It’s time to draw up some action plans“Is free child care necessary?”
“Why not collect more tax from the rich?”
Over drinks and dinner, I’ve often been asked these questions. In the new year, I have discussed the year-end tax settlement controversy, free child care - including a series of day care abuse scandals - health insurance reform and civil servant pension reform, and many people have asked me what I think about these issues. Each time, I feel absurd. Being a correspondent for the Ministry of Health and Welfare doesn’t mean I have the answers to these questions. People often end up in arguments similar to ideological debates between progressives and conservatives, and conversation often leads to placing the blame on politics.
It’s impossible to satisfy every citizen. But in order to develop the nation as a community, we need to find a common denominator and set the direction. The JoongAng Ilbo recently conducted a survey of 1,000 citizens and 60 experts, the results of which were published in the Feb. 17 edition of the JoongAng Ilbo.
Sixty-two percent of ordinary respondents said that welfare should be expanded. Improving the birth rate (30 percent), assistance for the poor (23.3 percent) and making advance preparations for an aging society (22.8 percent) were among their highest priorities, as expected. But I found citizens’ attitudes on the tax hike rather surprising. More than half, 55.5 percent, said they are willing to pay more taxes for welfare to be improved. A survey by the Presidential Committee for National Cohesion showed similar results, in which 66 percent of respondents agreed to a tax increase for expanded welfare. Of course, some may change their position when the tax hike goes into effect. But now, it can be inferred that more than half of the country’s citizenry embraces a tax increase.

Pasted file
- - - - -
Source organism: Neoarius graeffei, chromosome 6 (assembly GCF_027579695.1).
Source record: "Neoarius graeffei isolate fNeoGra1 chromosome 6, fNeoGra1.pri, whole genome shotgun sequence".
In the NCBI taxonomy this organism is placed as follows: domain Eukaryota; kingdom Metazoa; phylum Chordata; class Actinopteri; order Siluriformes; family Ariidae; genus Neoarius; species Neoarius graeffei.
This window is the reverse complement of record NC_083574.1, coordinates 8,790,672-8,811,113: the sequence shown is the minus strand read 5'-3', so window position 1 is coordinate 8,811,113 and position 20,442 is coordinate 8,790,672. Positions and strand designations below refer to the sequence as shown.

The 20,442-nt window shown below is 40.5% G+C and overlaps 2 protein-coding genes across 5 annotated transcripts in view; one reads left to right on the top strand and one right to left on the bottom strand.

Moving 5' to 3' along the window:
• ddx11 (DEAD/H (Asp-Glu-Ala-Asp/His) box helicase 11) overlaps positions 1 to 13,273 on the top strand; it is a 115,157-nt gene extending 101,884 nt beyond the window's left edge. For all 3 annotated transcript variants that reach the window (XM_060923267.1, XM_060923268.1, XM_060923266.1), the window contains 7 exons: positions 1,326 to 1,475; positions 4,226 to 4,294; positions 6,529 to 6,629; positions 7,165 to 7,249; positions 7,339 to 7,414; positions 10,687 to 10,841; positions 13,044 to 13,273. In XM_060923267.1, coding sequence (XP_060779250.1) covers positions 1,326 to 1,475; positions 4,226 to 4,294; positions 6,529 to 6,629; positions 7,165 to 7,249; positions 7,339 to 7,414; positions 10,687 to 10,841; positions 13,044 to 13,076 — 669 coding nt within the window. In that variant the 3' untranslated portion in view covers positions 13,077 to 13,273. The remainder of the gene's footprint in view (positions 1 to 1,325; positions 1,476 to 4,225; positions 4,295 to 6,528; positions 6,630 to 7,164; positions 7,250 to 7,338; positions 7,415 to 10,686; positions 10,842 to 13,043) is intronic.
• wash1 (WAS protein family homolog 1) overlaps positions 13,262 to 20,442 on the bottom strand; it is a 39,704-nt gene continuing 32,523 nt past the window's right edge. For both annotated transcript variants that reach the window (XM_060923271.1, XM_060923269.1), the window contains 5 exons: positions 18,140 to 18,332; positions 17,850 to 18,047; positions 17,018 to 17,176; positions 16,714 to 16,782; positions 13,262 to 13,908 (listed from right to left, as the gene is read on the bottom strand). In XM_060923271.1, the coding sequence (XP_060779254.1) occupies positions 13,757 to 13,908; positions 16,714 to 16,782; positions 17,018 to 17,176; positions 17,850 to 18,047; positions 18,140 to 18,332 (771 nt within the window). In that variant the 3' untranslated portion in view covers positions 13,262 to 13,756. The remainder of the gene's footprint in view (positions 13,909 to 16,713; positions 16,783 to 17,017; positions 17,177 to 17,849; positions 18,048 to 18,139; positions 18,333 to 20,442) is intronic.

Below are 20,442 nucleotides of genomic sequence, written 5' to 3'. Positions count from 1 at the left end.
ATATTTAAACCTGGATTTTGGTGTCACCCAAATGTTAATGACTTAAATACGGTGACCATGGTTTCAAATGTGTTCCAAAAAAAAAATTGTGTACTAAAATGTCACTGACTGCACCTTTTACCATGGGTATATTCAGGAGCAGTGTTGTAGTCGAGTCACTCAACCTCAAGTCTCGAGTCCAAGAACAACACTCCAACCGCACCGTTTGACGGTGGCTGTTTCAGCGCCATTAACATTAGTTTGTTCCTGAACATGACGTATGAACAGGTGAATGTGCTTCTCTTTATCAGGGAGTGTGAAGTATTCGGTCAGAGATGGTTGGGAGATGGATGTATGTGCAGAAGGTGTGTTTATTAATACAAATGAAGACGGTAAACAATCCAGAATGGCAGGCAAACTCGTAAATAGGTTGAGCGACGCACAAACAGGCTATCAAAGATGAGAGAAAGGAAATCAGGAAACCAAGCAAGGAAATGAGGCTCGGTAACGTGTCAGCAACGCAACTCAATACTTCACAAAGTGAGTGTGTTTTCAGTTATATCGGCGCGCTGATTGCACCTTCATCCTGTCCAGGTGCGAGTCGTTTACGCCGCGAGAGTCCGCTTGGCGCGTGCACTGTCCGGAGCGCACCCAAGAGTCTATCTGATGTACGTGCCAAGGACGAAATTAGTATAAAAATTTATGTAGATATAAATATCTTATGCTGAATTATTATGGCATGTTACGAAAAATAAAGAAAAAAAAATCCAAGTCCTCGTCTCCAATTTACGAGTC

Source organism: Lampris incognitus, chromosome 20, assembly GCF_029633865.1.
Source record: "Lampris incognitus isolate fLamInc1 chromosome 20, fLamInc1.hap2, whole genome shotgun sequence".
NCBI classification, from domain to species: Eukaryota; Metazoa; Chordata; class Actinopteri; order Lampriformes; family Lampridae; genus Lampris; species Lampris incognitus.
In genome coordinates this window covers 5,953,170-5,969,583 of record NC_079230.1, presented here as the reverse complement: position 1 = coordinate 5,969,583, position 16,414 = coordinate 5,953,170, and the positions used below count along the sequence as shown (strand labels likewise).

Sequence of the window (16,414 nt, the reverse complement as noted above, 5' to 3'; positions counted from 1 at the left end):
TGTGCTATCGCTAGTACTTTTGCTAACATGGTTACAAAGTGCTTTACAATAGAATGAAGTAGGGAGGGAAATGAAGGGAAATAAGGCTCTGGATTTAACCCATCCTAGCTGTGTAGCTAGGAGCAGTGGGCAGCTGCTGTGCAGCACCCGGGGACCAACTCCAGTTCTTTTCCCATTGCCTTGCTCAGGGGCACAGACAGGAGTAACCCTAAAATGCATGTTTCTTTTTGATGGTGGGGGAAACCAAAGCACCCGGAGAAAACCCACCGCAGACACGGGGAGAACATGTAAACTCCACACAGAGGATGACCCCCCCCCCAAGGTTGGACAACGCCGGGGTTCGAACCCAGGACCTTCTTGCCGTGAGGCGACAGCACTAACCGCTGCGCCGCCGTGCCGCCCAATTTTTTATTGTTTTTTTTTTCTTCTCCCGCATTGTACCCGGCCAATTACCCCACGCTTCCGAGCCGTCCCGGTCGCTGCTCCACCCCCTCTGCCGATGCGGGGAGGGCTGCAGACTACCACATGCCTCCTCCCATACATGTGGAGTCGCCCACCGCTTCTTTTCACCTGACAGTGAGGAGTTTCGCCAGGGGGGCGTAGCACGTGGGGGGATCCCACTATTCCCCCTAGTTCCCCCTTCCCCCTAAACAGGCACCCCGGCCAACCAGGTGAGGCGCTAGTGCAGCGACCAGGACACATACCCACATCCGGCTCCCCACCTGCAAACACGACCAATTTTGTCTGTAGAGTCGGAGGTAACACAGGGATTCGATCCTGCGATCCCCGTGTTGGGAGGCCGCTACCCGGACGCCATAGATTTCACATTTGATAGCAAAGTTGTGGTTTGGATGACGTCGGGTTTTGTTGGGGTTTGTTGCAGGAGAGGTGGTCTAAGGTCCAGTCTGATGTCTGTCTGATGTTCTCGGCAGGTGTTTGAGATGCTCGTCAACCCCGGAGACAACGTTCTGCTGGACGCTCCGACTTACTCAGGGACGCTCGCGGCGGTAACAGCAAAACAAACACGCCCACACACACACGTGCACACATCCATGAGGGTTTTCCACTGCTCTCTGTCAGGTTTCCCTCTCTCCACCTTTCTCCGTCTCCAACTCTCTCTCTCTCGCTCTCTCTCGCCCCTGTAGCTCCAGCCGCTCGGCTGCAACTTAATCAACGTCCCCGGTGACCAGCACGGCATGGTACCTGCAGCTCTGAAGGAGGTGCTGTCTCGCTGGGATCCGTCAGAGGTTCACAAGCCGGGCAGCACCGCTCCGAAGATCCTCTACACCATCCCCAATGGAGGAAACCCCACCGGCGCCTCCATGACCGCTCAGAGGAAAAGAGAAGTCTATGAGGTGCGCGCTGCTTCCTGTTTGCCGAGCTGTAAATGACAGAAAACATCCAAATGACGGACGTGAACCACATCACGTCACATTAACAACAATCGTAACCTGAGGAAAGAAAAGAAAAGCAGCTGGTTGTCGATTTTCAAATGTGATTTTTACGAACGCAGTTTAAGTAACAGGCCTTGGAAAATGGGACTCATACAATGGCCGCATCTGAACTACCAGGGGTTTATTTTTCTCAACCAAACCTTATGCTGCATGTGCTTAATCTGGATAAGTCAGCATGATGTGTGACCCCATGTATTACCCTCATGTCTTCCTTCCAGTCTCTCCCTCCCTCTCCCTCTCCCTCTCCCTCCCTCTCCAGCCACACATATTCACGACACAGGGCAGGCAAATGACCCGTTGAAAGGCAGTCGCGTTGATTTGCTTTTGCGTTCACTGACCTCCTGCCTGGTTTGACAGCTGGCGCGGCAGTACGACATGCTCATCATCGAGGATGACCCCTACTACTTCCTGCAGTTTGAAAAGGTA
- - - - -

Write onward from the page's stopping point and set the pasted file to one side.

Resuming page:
I don’t mean to say a tax hike is necessary, but I do want to emphasize that most Koreans are open to all possibilities to improve the national welfare system.
Poverty is also increasing and forcing many to give up on their lives. Korea’s low birth rate and its aging society are both potential future catastrophes. We know this, as well as that this is no time to calculate political interests.
Lawmakers must stop asking us to choose between expanded welfare and a tax increase. Like the tax hike, free school meals and free child care must be carefully considered. The authorities must listen carefully to what our citizens want and make an appropriate plan, set goals and then prioritize accordingly. This way, we won’t be passing on the burden to future generations.
The author is a national news writer for the JoongAng Ilbo.
JoongAng Ilbo, Feb. 18, Page 21
by LEE ESTHER